In 1880, Isabella Bird visited the Malay Peninsula — romantically dubbed “The Golden Chersonese” — and was still able to refer to it as an almost unknown land. The world’s most famous female travel writer of the nineteenth century set sail from Japan and called at Hong Kong, Canton and Saigon before reaching Singapore. Bearing letters of introduction to the elite of Malacca and Penang, Bird was able to observe life on the west coast of the peninsula before steaming upriver through mangrove swamps to explore the interior of the land. From courtroom to elephant back, from the grandeur of Malacca’s Stadthuys to the jungle calm of a picturesque Malay village on stilts, this indefatigable Victorian explorer offers invaluable descriptions and delightful hand-drawn sketches of life in late nineteenth-century Singapore and the Malay Peninsula.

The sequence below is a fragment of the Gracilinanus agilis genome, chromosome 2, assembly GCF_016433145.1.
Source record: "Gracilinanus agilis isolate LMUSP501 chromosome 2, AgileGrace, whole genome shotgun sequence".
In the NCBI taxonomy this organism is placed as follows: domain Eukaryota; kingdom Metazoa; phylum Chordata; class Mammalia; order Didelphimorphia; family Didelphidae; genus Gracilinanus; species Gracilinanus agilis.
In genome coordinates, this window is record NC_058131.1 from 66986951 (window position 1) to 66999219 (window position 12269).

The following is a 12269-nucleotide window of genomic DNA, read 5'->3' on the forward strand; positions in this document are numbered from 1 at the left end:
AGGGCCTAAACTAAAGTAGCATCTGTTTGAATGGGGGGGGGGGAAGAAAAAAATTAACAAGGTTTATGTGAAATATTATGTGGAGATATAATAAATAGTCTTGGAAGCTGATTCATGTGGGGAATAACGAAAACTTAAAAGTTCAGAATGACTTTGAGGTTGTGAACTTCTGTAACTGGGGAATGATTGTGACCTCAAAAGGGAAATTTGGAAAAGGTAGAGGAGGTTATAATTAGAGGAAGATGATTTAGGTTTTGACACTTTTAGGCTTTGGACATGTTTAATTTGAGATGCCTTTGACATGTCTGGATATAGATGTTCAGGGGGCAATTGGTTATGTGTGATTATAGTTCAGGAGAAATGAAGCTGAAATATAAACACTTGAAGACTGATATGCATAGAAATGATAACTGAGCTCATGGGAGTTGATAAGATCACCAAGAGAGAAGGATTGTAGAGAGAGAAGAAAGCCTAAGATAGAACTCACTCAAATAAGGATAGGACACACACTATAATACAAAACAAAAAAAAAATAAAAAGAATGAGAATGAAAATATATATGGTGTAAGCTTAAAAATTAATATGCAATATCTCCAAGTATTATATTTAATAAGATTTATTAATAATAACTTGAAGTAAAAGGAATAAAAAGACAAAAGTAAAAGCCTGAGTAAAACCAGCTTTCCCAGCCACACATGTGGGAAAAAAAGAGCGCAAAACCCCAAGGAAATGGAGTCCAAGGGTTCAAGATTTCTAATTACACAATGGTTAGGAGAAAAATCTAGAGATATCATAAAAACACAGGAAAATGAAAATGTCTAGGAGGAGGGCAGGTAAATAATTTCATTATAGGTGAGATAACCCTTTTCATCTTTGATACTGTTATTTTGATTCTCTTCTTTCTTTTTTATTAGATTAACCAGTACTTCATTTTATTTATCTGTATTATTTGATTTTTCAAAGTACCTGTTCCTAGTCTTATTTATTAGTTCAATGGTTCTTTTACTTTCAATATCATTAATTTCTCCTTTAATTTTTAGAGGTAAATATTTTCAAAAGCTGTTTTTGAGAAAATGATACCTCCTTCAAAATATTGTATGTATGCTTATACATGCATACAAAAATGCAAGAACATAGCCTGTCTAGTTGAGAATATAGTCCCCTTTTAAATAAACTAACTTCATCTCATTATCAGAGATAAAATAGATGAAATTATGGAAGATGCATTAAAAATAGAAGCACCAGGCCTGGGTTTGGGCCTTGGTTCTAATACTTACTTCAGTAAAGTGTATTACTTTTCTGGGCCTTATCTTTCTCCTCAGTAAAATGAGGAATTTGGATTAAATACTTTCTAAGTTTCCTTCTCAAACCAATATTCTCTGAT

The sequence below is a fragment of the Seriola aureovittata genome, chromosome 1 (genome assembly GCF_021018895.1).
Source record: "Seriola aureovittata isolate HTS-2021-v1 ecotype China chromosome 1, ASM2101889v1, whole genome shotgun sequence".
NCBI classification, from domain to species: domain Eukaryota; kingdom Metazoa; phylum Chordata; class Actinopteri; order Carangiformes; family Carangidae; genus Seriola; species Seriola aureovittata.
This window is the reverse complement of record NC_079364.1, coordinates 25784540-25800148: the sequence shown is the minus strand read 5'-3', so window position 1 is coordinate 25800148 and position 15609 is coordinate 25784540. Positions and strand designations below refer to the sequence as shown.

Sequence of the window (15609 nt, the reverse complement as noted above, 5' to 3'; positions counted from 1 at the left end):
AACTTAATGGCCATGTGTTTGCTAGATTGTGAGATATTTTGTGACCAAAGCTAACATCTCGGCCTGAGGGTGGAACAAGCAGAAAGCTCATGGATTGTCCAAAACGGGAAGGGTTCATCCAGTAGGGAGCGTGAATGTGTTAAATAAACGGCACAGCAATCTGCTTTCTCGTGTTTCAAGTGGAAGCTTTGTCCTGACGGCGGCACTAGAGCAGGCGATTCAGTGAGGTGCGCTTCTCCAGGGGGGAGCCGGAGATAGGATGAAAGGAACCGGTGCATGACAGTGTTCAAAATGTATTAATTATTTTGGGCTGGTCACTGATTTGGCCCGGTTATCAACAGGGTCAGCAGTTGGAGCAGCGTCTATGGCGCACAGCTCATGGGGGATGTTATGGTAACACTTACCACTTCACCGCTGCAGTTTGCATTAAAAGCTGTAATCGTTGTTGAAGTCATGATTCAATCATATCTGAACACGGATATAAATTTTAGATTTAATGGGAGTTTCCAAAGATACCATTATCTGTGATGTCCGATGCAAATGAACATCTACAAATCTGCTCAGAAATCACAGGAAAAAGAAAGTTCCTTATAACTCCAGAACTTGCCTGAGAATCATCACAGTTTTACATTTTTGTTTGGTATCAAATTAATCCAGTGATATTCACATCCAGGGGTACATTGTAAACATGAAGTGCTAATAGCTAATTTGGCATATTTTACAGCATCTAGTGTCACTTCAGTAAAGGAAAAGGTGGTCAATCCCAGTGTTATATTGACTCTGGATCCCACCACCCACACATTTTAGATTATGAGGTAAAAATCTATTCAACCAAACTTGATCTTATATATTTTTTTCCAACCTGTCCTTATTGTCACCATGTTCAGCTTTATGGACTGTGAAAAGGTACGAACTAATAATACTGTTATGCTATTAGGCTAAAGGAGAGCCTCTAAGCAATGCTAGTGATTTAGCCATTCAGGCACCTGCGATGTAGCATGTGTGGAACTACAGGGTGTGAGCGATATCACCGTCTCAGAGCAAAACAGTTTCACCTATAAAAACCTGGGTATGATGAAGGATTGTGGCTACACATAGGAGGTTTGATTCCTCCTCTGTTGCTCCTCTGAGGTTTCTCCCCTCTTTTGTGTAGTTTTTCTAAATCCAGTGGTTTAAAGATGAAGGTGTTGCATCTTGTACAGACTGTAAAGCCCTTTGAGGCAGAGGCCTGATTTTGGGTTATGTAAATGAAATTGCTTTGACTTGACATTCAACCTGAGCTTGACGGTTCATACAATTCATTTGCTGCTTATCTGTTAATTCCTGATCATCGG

About the author
Isabella Bird was born in 1831 and following a spinal operation at the age of eighteen began to travel on the advice of her doctors. She visited China, Tibet, Japan, Korea, North America, the Pacific, Persia, Morocco and numerous other places, and wrote more than a dozen books about her travels making her one of the most prolific and well-known female travel writers of the nineteenth century. In 1892, Bird was made the first woman fellow of the Royal Geographical Society. She died in 1904.